The New York Times: An unlicensed therapist and respected member of an ultra-Orthodox Jewish community in Brooklyn was sentenced on Tuesday to 103 years in prison for repeatedly sexually abusing a young woman, beginning the attacks when she was 12.
The therapist, Nechemya Weberman, 54, a member of the Satmar Hasidic community of Williamsburg, did not react as the judge sentenced him. The victim, now 18, who delivered an impassioned statement asking for the maximum sentence to be imposed, dabbed away tears.
“The message should go out to all victims of sexual abuse that your cries will be heard and justice will be done,” Justice John G. Ingram of State Supreme Court said before imposing the sentence, which was close to the longest the law allows. Justice Ingram praised the young victim’s “courage and bravery in coming forward.”
The proceedings were closely watched, as this was the first high-profile case against child sexual abuse that the Brooklyn district attorney, Charles J. Hynes, had brought against a member of the politically powerful Satmar ultra-Orthodox community during his more than two decades in office. This sentence is the longest a Brooklyn court has imposed on a member of the ultra-Orthodox community for sexual abuse of a child.
As Mr. Weberman was led out of the courtroom in handcuffs, he turned to his wife and gave her a nod and a small smile.
On Dec. 9, Mr. Weberman was found guilty of 59 counts of sexual abuse, charges that carried a maximum combined sentence of 117 years. He was found guilty of engaging in various sexual acts, including oral sex, groping and acting out pornographic videos, during therapy sessions that were meant to help the girl become more religious. The abuse lasted three years.
In her statement, the victim said that for years during and after the abuse, she would look in the mirror and see “a girl who didn’t want to live in her own skin.”
“I would cry until the tears ran dry,” she said. But now, she said, she can see someone “who finally stood up and spoke out,” on behalf of both herself and “the other silent victims.”
“You played around with and destroyed lives as if they were your toys,” she told Mr. Weberman, “without the slightest bit of mercy.”
Mr. Weberman, who wore his traditional black suit and head covering, did not speak before the sentencing, but his lawyer, George Farkas, said he was “innocent of the crimes charged.” An appeal is planned.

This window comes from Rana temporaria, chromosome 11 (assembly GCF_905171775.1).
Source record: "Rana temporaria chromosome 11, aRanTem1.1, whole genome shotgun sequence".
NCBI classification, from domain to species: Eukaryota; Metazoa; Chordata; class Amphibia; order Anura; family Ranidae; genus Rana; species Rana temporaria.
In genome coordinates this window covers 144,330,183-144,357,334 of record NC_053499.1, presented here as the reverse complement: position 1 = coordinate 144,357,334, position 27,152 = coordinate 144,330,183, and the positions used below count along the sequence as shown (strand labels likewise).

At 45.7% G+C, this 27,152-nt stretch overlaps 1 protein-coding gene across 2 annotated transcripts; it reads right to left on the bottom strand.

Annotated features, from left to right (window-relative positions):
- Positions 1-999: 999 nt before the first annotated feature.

Critics have charged Mr. Hynes with not being aggressive enough in going after molesters in the politically well-connected community. But Mr. Hynes has attributed the lack of prosecutions on the intimidation to stay silent that ultra-Orthodox sexual-abuse victims and their families often face from their own community leaders.
Support for Mr. Weberman was strong in powerful circles of the Satmar community after his arrest in 2011, with hundreds turning out for a fund-raiser for his defense. But the courtroom on Tuesday was about equally divided between supporters for him and for his victim.
Mr. Hynes has said he believes the case may be a turning point for ultra-Orthodox victims of sexual abuse. In addition to convicting Mr. Weberman, his office also charged seven Hasidic men with bribery and intimidation of Mr. Weberman’s victim, who testified over four days. Prosecutors say they know of more victims who were too afraid to testify.
“If there is one message to take away from this case, it is that this office will pursue the evil of sexual abuse of a child no matter where it occurs in this county,” Mr. Hynes said in a statement. “The abuse of a child cannot be swept under the rug or dealt with by insular groups believing only they know what is best for their community.”
The victim, who has since married and enrolled in college, no longer lives in Williamsburg but continues to face harassment and intimidation by some who still support Mr. Weberman, according to her husband.
“She definitely feels relieved, and she will be able to sleep better at night,” the husband said Tuesday. “He definitely won’t be able to hurt anyone else.”
Marc Santora contributed reporting.
This article has been revised to reflect the following correction:
Correction: January 22, 2013
In an earlier version of this article, the photo of Nechemya Weberman and his lawyer had an incorrect credit. The photo was taken by Bebeto Matthews/Associated Press. The lawyer’s name was incorrect as well. He is George Farkas, not Michael Farkas.